Reviewing FIGS. 19 and 20, the "mode three" operation is preferred when the spindle motor 33 (FIG. 1 or 15) comprises poles which are equal in number to an integral multiple of three. This is because the "mode three" operation makes it easy to attain stable feedback of the phase difference to the spindle motor 33 in such an event. It should be noted that three first slave repetition periods immediately follows a zeroth slave pulse repetition period.

Turning back to FIG. 18 with review of FIGS. 19 and 20 continued, the zeroth through the K-th reference pulse sequences Tr0 to TrK are supplied to a reference multiplexer or reference pulse selector 175 in parallel. The zeroth through the K-th slave pulse sequences are supplied to a slave multiplexer or slave pulse selector 177. Having the zeroth and the first through the K-th reference pulse repetition periods, the zeroth and the first through the K-th reference pulse sequences can be understood to have predetermined reference sequence positions in the predetermined time duration. It is likewise possible to understand that the zeroth and the first through the K-th slave pulse sequences have predetermined slave sequence positions also in the predetermined time duration.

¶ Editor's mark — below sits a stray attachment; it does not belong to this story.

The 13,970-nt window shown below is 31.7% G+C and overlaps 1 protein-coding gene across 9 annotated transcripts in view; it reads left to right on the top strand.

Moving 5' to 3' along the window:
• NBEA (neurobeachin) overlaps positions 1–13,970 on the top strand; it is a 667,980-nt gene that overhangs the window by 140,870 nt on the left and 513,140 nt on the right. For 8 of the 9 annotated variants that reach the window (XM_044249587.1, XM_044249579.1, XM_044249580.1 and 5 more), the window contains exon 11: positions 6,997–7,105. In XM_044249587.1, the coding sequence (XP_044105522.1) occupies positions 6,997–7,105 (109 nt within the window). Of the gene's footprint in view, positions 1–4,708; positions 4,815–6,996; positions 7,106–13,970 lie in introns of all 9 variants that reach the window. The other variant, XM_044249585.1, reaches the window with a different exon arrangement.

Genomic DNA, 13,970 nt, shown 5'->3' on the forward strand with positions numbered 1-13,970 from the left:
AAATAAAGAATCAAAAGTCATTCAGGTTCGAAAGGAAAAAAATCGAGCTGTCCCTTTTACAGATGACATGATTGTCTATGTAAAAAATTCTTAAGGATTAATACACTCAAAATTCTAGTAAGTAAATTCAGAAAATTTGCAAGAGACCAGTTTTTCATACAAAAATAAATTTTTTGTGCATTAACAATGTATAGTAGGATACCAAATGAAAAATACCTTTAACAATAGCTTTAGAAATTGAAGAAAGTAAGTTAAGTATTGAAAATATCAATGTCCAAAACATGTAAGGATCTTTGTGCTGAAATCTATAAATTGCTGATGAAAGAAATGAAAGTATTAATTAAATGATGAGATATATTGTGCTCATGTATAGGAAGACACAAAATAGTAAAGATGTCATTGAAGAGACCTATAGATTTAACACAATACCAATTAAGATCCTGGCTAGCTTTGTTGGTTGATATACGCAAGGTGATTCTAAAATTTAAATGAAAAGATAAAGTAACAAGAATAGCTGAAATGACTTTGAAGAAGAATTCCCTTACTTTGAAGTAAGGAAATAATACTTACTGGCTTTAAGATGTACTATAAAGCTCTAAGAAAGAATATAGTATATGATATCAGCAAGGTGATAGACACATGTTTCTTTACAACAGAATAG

Supplied from the drive control circuit 165 (FIG. 15) with the timing signal which is now indicated by H, a sequencing circuit 179 successively produces zeroth and first through K-th sequencing pulse sequences. In the predetermined time duration specified by the timing signal, the zeroth sequencing pulse sequence has one zeroth sequencing pulse alone. The k-th sequencing pulse sequence has k-th sequencing pulses, equal in number to the product of the k-th count stage number k and the frequency multiplication factor F.

Controlled by the zeroth sequencing pulse, the reference and the slave pulse selectors 175 and 177 select, for supply to a phase comparator 181, one zeroth reference phase pulse of the zeroth reference pulse sequence as one zeroth selected reference pulse and one zeroth slave phase pulse of the zeroth slave pulse sequence as one zeroth selected slave pulse. Responsive to the k-th sequencing pulses, the reference and the slave pulse selectors 175 and 177 select kF k-th reference phase pulses of the k-th reference pulse sequence as kF k-th selected reference pulses and kF k-th slave phase pulses of the k-th slave pulse sequence as kF k-th selected slave pulses.

Referring to FIG. 21 with FIGS. 15 and 18 through 20 again referred to, operation will be described mainly with regard to the phase adjust signal producing circuit 163 and specifically with respect to the phase comparator 181. A succession of zeroth through K-th predetermined time durations #0, #1, #2, . . . , and #K is illustrated along a first or top row labelled DUR. The zeroth through the K-th reference pulse sequences are exemplified along a second row labelled Trk. The zeroth through the K-th slave pulse sequences are exemplified along a third row labelled Tsk.